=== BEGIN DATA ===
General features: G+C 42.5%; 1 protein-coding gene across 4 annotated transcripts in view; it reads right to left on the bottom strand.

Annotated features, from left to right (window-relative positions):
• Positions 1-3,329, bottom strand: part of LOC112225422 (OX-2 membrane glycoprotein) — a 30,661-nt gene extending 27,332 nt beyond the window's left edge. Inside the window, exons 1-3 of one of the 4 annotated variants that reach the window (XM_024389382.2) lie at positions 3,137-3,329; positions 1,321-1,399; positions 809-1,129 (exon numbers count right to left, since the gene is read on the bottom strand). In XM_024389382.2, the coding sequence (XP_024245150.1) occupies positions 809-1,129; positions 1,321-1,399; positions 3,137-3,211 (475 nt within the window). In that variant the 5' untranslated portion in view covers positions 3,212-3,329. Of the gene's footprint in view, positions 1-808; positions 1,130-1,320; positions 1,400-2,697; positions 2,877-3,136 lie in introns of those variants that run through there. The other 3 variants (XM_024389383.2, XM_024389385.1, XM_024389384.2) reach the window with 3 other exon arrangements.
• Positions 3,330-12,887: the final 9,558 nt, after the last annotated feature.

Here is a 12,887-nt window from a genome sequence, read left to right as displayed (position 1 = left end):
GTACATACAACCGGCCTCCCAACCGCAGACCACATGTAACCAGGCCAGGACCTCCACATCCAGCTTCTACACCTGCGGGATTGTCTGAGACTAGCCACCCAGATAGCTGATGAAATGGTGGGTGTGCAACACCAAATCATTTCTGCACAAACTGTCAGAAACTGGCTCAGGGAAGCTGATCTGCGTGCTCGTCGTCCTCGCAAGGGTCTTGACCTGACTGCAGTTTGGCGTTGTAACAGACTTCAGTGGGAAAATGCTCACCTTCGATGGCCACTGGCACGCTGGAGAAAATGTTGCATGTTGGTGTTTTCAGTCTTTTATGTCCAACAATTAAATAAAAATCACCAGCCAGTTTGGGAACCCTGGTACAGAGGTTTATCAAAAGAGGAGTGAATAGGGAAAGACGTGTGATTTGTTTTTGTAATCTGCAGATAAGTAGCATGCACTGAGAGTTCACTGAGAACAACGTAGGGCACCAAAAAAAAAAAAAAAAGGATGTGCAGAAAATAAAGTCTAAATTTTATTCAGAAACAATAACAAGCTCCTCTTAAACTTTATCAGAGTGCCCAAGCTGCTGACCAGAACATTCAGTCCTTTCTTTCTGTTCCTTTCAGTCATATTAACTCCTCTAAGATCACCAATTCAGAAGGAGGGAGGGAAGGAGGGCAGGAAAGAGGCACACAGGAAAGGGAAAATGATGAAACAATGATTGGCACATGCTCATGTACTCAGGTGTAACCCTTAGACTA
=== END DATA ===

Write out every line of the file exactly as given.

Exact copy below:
General features: G+C 42.5%; 1 protein-coding gene across 4 annotated transcripts in view; it reads right to left on the bottom strand.

Annotated features, from left to right (window-relative positions):
• Positions 1-3,329, bottom strand: part of LOC112225422 (OX-2 membrane glycoprotein) — a 30,661-nt gene extending 27,332 nt beyond the window's left edge. Inside the window, exons 1-3 of one of the 4 annotated variants that reach the window (XM_024389382.2) lie at positions 3,137-3,329; positions 1,321-1,399; positions 809-1,129 (exon numbers count right to left, since the gene is read on the bottom strand). In XM_024389382.2, the coding sequence (XP_024245150.1) occupies positions 809-1,129; positions 1,321-1,399; positions 3,137-3,211 (475 nt within the window). In that variant the 5' untranslated portion in view covers positions 3,212-3,329. Of the gene's footprint in view, positions 1-808; positions 1,130-1,320; positions 1,400-2,697; positions 2,877-3,136 lie in introns of those variants that run through there. The other 3 variants (XM_024389383.2, XM_024389385.1, XM_024389384.2) reach the window with 3 other exon arrangements.
• Positions 3,330-12,887: the final 9,558 nt, after the last annotated feature.

Here is a 12,887-nt window from a genome sequence, read left to right as displayed (position 1 = left end):
GTACATACAACCGGCCTCCCAACCGCAGACCACATGTAACCAGGCCAGGACCTCCACATCCAGCTTCTACACCTGCGGGATTGTCTGAGACTAGCCACCCAGATAGCTGATGAAATGGTGGGTGTGCAACACCAAATCATTTCTGCACAAACTGTCAGAAACTGGCTCAGGGAAGCTGATCTGCGTGCTCGTCGTCCTCGCAAGGGTCTTGACCTGACTGCAGTTTGGCGTTGTAACAGACTTCAGTGGGAAAATGCTCACCTTCGATGGCCACTGGCACGCTGGAGAAAATGTTGCATGTTGGTGTTTTCAGTCTTTTATGTCCAACAATTAAATAAAAATCACCAGCCAGTTTGGGAACCCTGGTACAGAGGTTTATCAAAAGAGGAGTGAATAGGGAAAGACGTGTGATTTGTTTTTGTAATCTGCAGATAAGTAGCATGCACTGAGAGTTCACTGAGAACAACGTAGGGCACCAAAAAAAAAAAAAAAAGGATGTGCAGAAAATAAAGTCTAAATTTTATTCAGAAACAATAACAAGCTCCTCTTAAACTTTATCAGAGTGCCCAAGCTGCTGACCAGAACATTCAGTCCTTTCTTTCTGTTCCTTTCAGTCATATTAACTCCTCTAAGATCACCAATTCAGAAGGAGGGAGGGAAGGAGGGCAGGAAAGAGGCACACAGGAAAGGGAAAATGATGAAACAATGATTGGCACATGCTCATGTACTCAGGTGTAACCCTTAGACTA